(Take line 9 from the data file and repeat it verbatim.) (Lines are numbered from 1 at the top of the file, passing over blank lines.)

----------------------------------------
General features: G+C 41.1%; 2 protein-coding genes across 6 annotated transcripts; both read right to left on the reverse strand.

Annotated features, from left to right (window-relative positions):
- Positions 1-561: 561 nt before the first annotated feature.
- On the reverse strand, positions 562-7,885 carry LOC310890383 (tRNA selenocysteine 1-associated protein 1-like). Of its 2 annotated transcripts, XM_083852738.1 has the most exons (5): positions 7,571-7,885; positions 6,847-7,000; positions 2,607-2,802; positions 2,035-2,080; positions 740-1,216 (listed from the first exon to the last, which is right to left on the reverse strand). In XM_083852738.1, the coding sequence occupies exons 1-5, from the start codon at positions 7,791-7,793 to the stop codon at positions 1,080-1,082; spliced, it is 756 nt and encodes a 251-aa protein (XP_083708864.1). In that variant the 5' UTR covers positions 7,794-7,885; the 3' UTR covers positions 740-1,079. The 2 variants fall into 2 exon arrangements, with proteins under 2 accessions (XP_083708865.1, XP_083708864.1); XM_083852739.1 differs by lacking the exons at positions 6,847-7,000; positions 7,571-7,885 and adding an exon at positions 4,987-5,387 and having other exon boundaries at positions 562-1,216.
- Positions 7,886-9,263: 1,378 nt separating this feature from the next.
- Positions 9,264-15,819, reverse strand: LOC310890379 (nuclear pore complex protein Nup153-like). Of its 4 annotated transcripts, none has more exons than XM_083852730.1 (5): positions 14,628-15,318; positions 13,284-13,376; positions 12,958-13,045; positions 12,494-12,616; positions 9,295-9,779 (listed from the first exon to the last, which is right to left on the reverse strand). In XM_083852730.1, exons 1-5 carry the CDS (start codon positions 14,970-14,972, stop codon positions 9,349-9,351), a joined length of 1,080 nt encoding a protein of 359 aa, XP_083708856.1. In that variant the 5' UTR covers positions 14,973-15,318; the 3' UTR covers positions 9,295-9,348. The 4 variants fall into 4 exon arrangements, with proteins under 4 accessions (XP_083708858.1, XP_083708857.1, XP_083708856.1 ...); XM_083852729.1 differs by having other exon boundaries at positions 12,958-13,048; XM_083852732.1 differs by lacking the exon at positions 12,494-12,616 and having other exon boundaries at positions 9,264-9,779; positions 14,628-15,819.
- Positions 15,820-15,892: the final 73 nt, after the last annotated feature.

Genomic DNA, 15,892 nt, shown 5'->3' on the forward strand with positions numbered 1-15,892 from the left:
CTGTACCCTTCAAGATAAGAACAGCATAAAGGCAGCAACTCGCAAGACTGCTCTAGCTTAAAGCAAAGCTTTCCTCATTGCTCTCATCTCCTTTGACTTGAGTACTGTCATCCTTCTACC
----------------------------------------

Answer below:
CTGTACCCTTCAAGATAAGAACAGCATAAAGGCAGCAACTCGCAAGACTGCTCTAGCTTAAAGCAAAGCTTTCCTCATTGCTCTCATCTCCTTTGACTTGAGTACTGTCATCCTTCTACC